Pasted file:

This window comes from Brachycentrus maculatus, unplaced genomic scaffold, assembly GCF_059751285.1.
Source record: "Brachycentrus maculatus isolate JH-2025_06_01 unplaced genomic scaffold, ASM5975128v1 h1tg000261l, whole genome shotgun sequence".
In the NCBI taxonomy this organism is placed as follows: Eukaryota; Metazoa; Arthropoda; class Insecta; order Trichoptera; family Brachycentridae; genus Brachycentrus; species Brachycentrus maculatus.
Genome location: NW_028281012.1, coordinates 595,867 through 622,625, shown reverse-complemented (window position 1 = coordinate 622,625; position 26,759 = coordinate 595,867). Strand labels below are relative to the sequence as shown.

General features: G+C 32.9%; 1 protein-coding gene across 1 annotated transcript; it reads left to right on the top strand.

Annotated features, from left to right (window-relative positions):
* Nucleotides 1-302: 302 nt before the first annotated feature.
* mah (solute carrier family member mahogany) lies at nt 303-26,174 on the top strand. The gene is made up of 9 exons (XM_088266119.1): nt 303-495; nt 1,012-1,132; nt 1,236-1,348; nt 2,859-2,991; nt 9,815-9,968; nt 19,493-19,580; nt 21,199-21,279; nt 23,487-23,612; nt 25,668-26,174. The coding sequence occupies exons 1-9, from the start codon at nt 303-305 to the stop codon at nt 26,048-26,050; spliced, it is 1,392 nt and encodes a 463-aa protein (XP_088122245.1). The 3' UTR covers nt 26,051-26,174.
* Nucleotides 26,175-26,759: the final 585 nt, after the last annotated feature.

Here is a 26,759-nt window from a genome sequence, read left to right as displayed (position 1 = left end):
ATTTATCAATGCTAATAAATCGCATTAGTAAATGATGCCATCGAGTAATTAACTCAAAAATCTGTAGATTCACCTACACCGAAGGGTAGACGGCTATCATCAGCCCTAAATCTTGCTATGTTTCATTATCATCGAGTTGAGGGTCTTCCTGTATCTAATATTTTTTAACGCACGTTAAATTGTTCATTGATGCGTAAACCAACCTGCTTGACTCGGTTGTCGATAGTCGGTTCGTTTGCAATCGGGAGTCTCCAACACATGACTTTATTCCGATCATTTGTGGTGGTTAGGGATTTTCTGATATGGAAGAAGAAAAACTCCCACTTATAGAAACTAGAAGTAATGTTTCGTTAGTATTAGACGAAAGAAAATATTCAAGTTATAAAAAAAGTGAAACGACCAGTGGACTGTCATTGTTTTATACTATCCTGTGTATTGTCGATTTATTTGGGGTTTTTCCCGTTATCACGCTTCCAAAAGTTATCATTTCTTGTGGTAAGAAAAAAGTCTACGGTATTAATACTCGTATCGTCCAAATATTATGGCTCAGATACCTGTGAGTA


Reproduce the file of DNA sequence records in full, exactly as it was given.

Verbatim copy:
This window comes from Brachycentrus maculatus, unplaced genomic scaffold, assembly GCF_059751285.1.
Source record: "Brachycentrus maculatus isolate JH-2025_06_01 unplaced genomic scaffold, ASM5975128v1 h1tg000261l, whole genome shotgun sequence".
In the NCBI taxonomy this organism is placed as follows: Eukaryota; Metazoa; Arthropoda; class Insecta; order Trichoptera; family Brachycentridae; genus Brachycentrus; species Brachycentrus maculatus.
Genome location: NW_028281012.1, coordinates 595,867 through 622,625, shown reverse-complemented (window position 1 = coordinate 622,625; position 26,759 = coordinate 595,867). Strand labels below are relative to the sequence as shown.

General features: G+C 32.9%; 1 protein-coding gene across 1 annotated transcript; it reads left to right on the top strand.

Annotated features, from left to right (window-relative positions):
* Nucleotides 1-302: 302 nt before the first annotated feature.
* mah (solute carrier family member mahogany) lies at nt 303-26,174 on the top strand. The gene is made up of 9 exons (XM_088266119.1): nt 303-495; nt 1,012-1,132; nt 1,236-1,348; nt 2,859-2,991; nt 9,815-9,968; nt 19,493-19,580; nt 21,199-21,279; nt 23,487-23,612; nt 25,668-26,174. The coding sequence occupies exons 1-9, from the start codon at nt 303-305 to the stop codon at nt 26,048-26,050; spliced, it is 1,392 nt and encodes a 463-aa protein (XP_088122245.1). The 3' UTR covers nt 26,051-26,174.
* Nucleotides 26,175-26,759: the final 585 nt, after the last annotated feature.

Here is a 26,759-nt window from a genome sequence, read left to right as displayed (position 1 = left end):
ATTTATCAATGCTAATAAATCGCATTAGTAAATGATGCCATCGAGTAATTAACTCAAAAATCTGTAGATTCACCTACACCGAAGGGTAGACGGCTATCATCAGCCCTAAATCTTGCTATGTTTCATTATCATCGAGTTGAGGGTCTTCCTGTATCTAATATTTTTTAACGCACGTTAAATTGTTCATTGATGCGTAAACCAACCTGCTTGACTCGGTTGTCGATAGTCGGTTCGTTTGCAATCGGGAGTCTCCAACACATGACTTTATTCCGATCATTTGTGGTGGTTAGGGATTTTCTGATATGGAAGAAGAAAAACTCCCACTTATAGAAACTAGAAGTAATGTTTCGTTAGTATTAGACGAAAGAAAATATTCAAGTTATAAAAAAAGTGAAACGACCAGTGGACTGTCATTGTTTTATACTATCCTGTGTATTGTCGATTTATTTGGGGTTTTTCCCGTTATCACGCTTCCAAAAGTTATCATTTCTTGTGGTAAGAAAAAAGTCTACGGTATTAATACTCGTATCGTCCAAATATTATGGCTCAGATACCTGTGAGTA